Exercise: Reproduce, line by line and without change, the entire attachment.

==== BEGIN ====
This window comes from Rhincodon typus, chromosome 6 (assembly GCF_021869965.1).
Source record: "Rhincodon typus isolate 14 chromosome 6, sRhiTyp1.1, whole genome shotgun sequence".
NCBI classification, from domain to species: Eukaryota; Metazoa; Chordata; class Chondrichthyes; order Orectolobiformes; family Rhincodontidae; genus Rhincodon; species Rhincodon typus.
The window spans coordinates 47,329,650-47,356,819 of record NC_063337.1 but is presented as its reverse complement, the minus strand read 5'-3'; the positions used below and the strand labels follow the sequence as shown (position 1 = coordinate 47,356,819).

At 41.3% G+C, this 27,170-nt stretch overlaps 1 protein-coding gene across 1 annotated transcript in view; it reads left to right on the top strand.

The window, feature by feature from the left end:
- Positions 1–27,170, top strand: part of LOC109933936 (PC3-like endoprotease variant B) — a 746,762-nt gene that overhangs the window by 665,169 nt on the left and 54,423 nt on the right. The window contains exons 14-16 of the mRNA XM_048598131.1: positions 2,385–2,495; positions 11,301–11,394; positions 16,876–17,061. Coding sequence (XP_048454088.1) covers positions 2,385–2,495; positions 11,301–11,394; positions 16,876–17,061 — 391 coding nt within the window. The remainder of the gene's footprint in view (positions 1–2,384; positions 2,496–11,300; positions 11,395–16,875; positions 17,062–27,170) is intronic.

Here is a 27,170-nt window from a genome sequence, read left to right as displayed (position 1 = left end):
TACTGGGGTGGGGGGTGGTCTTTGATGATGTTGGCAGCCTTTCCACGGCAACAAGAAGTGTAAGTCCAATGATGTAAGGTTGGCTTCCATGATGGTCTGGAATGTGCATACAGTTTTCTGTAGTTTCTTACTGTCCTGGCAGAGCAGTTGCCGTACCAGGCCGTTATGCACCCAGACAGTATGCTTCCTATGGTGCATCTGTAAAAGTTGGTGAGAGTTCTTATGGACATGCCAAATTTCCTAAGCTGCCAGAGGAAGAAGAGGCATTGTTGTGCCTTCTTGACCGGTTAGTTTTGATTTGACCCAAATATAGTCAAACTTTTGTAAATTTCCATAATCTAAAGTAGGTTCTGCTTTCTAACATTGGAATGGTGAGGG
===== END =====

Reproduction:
This window comes from Rhincodon typus, chromosome 6 (assembly GCF_021869965.1).
Source record: "Rhincodon typus isolate 14 chromosome 6, sRhiTyp1.1, whole genome shotgun sequence".
NCBI classification, from domain to species: Eukaryota; Metazoa; Chordata; class Chondrichthyes; order Orectolobiformes; family Rhincodontidae; genus Rhincodon; species Rhincodon typus.
The window spans coordinates 47,329,650-47,356,819 of record NC_063337.1 but is presented as its reverse complement, the minus strand read 5'-3'; the positions used below and the strand labels follow the sequence as shown (position 1 = coordinate 47,356,819).

At 41.3% G+C, this 27,170-nt stretch overlaps 1 protein-coding gene across 1 annotated transcript in view; it reads left to right on the top strand.

The window, feature by feature from the left end:
- Positions 1–27,170, top strand: part of LOC109933936 (PC3-like endoprotease variant B) — a 746,762-nt gene that overhangs the window by 665,169 nt on the left and 54,423 nt on the right. The window contains exons 14-16 of the mRNA XM_048598131.1: positions 2,385–2,495; positions 11,301–11,394; positions 16,876–17,061. Coding sequence (XP_048454088.1) covers positions 2,385–2,495; positions 11,301–11,394; positions 16,876–17,061 — 391 coding nt within the window. The remainder of the gene's footprint in view (positions 1–2,384; positions 2,496–11,300; positions 11,395–16,875; positions 17,062–27,170) is intronic.

Here is a 27,170-nt window from a genome sequence, read left to right as displayed (position 1 = left end):
TACTGGGGTGGGGGGTGGTCTTTGATGATGTTGGCAGCCTTTCCACGGCAACAAGAAGTGTAAGTCCAATGATGTAAGGTTGGCTTCCATGATGGTCTGGAATGTGCATACAGTTTTCTGTAGTTTCTTACTGTCCTGGCAGAGCAGTTGCCGTACCAGGCCGTTATGCACCCAGACAGTATGCTTCCTATGGTGCATCTGTAAAAGTTGGTGAGAGTTCTTATGGACATGCCAAATTTCCTAAGCTGCCAGAGGAAGAAGAGGCATTGTTGTGCCTTCTTGACCGGTTAGTTTTGATTTGACCCAAATATAGTCAAACTTTTGTAAATTTCCATAATCTAAAGTAGGTTCTGCTTTCTAACATTGGAATGGTGAGGG